Four signature motifs define the first class of structurally related large coiled-coil proteins in plants.

Gindullis F, Rose A, Patel S, Meier I - BMC Genomics (2002)

Yeast two-hybrid interaction of LeFPP with MAF1. (A)Yeast colonies co-expressing bait and prey plasmids were streaked on dropout plates without leucine and tryptophane (LT) or dropout plates without leucine, tryptophane, and histidine (LTH). (a) pBD-LeMAF1/pAD-LeFPP; (b) pBD-AtMAF1/pAD-LeFPP; (c) pBD-AtRanGAP1/pAD-LeFPP; (d) pBD-GAL4/pAD-LeFPP. (B) Quantification of β-Galactosidase activity in yeast strains harboring combinations of bait and prey plasmids. (1) p53/pSV40 (positive control); (2) pLaminC/pSV40 (negative control); (3) pBD-LeMAF1/pAD-LeFPP; (4) pBD-GAL4/pAD-LeFPP. Units, relative β-Galactosidase units (see Methods). (C) Sequence alignment between LeMAF1, AtMAF1, and the N-terminal domain of AtRanGAP1. Identical amino acids are shaded in black.
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Related In: Results  -  Collection

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Figure 1: Yeast two-hybrid interaction of LeFPP with MAF1. (A)Yeast colonies co-expressing bait and prey plasmids were streaked on dropout plates without leucine and tryptophane (LT) or dropout plates without leucine, tryptophane, and histidine (LTH). (a) pBD-LeMAF1/pAD-LeFPP; (b) pBD-AtMAF1/pAD-LeFPP; (c) pBD-AtRanGAP1/pAD-LeFPP; (d) pBD-GAL4/pAD-LeFPP. (B) Quantification of β-Galactosidase activity in yeast strains harboring combinations of bait and prey plasmids. (1) p53/pSV40 (positive control); (2) pLaminC/pSV40 (negative control); (3) pBD-LeMAF1/pAD-LeFPP; (4) pBD-GAL4/pAD-LeFPP. Units, relative β-Galactosidase units (see Methods). (C) Sequence alignment between LeMAF1, AtMAF1, and the N-terminal domain of AtRanGAP1. Identical amino acids are shaded in black.
Mentions: A yeast two-hybrid screen was performed to identify interaction partners of the tomato nuclear envelope-associated protein LeMAF1 [36]. A prey plasmid (pAD-LeFPP) was identified that led to activation of the two reporter genes HIS and LacZ after retransformation with the pBD-LeMAF1 bait. We tested the specificity of this interaction by co-transforming pAD-LeFPP with two additional bait plasmids, pBD-AtMAF1 and pBD-AtRanGAP1. AtMAF1 is one of three Arabidopsis homologs of LeMAF1 (Patel and Meier, unpublished results), and has 45% amino acid identity with LeMAF1. AtRanGAP1 is one of the two Arabidopsis Ran GTPase activating proteins. Its N-terminus has 28% amino acid identity with LeMAF1 and 30% with AtMAF1 (Fig. 1C; [33,37]). Fig. 1A shows that pAD-LeFPP leads to activation of the HIS gene in combination with pBD-LeMAF1 (sector a) and with pBD-AtMAF1 (sector b), but not with pBDAtRanGAP1 (sector c) or the binding domain vector pBD-GAL4 alone (sector d). This demonstrates that the observed interaction is specific for MAF1-like proteins.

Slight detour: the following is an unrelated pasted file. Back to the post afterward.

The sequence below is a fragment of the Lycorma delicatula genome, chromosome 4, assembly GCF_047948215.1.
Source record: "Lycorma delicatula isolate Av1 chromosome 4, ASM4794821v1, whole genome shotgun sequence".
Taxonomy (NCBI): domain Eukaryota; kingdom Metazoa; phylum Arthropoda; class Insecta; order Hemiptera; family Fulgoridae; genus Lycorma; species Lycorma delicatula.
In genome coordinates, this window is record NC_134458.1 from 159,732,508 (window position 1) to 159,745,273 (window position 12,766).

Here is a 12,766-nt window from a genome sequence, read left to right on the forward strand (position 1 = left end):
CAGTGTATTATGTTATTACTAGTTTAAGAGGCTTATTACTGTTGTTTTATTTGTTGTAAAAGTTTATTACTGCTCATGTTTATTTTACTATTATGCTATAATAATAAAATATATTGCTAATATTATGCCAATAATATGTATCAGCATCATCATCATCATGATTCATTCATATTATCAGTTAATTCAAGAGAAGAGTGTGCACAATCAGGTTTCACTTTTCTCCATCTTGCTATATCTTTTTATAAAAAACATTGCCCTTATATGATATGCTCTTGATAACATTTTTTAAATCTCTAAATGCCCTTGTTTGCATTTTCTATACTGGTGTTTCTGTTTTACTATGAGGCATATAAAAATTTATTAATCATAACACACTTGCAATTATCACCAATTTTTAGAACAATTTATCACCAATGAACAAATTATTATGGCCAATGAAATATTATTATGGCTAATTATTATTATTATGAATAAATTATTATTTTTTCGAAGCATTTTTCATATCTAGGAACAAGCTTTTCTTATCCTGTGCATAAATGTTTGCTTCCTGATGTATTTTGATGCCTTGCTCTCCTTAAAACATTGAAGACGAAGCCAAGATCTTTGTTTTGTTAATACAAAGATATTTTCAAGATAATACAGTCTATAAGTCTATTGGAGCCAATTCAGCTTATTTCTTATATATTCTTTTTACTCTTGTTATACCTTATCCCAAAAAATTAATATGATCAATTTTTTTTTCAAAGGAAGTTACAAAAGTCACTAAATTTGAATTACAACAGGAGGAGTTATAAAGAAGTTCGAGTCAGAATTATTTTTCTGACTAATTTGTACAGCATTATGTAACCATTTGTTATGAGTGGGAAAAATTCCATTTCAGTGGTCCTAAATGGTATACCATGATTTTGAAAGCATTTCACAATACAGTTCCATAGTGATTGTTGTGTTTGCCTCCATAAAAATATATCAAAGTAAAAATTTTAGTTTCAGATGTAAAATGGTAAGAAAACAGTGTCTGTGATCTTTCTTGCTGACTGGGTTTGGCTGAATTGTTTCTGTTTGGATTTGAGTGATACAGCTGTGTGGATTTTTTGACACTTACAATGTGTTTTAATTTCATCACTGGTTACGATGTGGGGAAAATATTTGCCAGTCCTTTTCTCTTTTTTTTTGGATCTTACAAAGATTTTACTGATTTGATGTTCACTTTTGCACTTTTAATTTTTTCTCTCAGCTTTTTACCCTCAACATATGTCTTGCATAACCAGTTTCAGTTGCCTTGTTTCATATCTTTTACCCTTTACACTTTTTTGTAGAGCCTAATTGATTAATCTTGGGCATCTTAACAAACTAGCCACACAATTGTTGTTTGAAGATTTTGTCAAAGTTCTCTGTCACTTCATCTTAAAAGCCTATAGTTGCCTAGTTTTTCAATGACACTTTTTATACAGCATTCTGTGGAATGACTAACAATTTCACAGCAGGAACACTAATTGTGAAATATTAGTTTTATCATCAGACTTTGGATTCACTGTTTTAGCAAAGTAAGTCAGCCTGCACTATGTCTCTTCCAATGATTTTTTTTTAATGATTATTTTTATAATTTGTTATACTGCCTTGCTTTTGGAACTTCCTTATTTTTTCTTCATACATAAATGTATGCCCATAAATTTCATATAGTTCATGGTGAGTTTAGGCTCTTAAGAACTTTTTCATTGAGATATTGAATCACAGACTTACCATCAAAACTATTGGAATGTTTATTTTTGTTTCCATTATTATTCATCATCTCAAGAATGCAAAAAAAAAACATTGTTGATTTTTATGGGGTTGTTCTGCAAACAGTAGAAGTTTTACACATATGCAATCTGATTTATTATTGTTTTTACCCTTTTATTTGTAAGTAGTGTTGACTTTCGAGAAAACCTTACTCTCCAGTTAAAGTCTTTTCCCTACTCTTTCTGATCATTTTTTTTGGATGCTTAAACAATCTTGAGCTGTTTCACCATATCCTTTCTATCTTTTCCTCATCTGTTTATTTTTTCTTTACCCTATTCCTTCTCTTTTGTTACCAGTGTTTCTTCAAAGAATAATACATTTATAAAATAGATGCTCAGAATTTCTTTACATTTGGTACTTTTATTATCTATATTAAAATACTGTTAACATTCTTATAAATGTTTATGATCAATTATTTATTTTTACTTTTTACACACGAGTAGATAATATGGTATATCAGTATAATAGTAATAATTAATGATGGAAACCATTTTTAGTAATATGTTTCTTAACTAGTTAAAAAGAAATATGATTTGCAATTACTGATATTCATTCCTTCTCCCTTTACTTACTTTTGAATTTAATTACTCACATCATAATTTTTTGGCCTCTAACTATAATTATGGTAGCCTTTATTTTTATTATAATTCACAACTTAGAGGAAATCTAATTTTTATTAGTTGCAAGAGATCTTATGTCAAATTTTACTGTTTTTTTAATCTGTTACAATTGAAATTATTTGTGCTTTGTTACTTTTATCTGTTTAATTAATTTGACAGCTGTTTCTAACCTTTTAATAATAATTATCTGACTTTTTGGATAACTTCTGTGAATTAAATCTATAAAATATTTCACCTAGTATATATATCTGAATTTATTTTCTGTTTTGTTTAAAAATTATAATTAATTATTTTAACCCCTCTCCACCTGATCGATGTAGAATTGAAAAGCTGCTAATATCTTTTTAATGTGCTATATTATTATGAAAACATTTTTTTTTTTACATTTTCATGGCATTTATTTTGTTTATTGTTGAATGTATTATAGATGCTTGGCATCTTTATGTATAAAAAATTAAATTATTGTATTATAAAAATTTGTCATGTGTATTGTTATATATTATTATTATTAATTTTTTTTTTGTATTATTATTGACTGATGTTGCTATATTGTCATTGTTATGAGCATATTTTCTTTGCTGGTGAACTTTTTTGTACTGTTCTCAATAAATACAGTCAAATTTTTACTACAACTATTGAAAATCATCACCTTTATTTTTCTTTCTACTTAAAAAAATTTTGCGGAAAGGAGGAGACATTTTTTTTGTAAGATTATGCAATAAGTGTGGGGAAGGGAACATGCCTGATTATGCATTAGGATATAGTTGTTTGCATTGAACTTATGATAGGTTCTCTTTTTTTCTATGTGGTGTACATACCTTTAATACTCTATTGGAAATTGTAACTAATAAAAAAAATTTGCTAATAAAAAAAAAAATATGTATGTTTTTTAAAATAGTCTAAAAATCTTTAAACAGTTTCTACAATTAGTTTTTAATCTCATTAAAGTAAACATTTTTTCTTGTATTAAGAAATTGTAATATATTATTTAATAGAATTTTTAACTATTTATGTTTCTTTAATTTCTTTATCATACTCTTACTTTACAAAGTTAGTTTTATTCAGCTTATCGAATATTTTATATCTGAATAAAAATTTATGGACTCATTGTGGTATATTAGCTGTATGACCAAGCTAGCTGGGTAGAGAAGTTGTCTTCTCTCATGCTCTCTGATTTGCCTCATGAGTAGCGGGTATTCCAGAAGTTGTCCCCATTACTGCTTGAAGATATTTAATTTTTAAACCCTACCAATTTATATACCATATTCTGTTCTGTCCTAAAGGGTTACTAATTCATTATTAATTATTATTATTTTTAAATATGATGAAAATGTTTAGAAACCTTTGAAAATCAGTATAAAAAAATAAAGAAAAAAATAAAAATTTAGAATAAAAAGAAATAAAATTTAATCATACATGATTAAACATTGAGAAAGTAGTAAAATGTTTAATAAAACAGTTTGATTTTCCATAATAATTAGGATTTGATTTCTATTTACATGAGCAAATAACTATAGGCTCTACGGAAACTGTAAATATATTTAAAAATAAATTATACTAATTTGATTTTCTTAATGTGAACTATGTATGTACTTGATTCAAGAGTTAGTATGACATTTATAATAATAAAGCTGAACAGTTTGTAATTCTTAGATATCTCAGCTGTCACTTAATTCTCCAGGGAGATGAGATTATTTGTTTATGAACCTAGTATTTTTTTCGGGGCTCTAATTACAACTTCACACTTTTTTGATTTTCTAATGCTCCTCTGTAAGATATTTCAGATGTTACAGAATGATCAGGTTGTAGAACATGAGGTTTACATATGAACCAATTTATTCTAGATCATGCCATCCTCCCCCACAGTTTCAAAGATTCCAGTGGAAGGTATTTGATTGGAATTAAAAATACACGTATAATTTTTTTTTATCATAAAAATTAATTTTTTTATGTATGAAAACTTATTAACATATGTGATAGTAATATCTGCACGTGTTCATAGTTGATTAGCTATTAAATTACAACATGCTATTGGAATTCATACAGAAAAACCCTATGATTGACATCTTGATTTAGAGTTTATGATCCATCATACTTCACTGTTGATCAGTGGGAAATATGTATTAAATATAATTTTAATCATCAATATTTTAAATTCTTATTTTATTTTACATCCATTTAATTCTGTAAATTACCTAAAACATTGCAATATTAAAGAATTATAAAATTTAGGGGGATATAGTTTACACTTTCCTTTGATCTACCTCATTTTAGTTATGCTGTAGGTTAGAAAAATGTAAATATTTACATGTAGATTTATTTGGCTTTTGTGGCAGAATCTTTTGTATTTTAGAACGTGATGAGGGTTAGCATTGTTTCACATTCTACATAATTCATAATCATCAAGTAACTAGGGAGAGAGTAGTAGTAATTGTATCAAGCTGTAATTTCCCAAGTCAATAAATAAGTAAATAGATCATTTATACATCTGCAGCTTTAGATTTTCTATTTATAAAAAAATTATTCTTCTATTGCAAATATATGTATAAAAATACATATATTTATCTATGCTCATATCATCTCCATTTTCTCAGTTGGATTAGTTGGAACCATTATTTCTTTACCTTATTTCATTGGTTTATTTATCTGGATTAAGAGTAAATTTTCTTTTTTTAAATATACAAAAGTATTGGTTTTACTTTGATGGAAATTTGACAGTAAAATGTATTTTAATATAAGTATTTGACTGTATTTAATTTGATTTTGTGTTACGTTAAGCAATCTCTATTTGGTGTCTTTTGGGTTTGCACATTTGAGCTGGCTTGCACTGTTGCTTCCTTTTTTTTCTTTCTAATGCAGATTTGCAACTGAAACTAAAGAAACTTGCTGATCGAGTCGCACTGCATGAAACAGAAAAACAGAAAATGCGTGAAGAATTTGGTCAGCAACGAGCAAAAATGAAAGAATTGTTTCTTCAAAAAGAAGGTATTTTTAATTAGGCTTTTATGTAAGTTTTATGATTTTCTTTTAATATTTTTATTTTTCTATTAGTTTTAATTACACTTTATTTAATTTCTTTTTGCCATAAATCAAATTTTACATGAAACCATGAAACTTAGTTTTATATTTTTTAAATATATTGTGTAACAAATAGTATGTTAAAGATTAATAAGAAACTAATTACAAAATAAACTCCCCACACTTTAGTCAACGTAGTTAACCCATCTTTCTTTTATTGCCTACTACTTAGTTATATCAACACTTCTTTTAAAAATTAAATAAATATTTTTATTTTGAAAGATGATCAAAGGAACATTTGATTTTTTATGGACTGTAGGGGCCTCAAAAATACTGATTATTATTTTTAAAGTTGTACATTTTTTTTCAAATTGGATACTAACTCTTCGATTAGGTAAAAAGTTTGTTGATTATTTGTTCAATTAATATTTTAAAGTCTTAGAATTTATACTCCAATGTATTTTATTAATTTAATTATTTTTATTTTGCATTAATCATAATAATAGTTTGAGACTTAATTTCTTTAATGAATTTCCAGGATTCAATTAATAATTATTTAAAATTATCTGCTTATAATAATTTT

Bottom Line: Filament-like plant proteins (FPP) were identified by sequence similarity to a tomato cDNA that encodes a coiled-coil protein which interacts with the nuclear envelope-associated protein, MAF1.The tomato homolog of the FPP family binds in a yeast two-hybrid assay to a nuclear envelope-associated protein.Because the full Arabidopsis genome does not appear to contain genes for lamins, it is of interest to investigate other long coiled-coil proteins, which might functionally replace lamins in the plant kingdom.

View Article: PubMed Central - HTML - PubMed

Affiliation: CellTec Biotechnologie GmbH, Frohmestrasse 110, D-22459 Hamburg, Germany. frank.gindullis@celltec.de

ABSTRACT

Background: Animal and yeast proteins containing long coiled-coil domains are involved in attaching other proteins to the large, solid-state components of the cell. One subgroup of long coiled-coil proteins are the nuclear lamins, which are involved in attaching chromatin to the nuclear envelope and have recently been implicated in inherited human diseases. In contrast to other eukaryotes, long coiled-coil proteins have been barely investigated in plants.

Results: We have searched the completed Arabidopsis genome and have identified a family of structurally related long coiled-coil proteins. Filament-like plant proteins (FPP) were identified by sequence similarity to a tomato cDNA that encodes a coiled-coil protein which interacts with the nuclear envelope-associated protein, MAF1. The FPP family is defined by four novel unique sequence motifs and by two clusters of long coiled-coil domains separated by a non-coiled-coil linker. All family members are expressed in a variety of Arabidopsis tissues. A homolog sharing the structural features was identified in the monocot rice, indicating conservation among angiosperms.

Conclusion: Except for myosins, this is the first characterization of a family of long coiled-coil proteins in plants. The tomato homolog of the FPP family binds in a yeast two-hybrid assay to a nuclear envelope-associated protein. This might suggest that FPP family members function in nuclear envelope biology. Because the full Arabidopsis genome does not appear to contain genes for lamins, it is of interest to investigate other long coiled-coil proteins, which might functionally replace lamins in the plant kingdom.

No MeSH data available.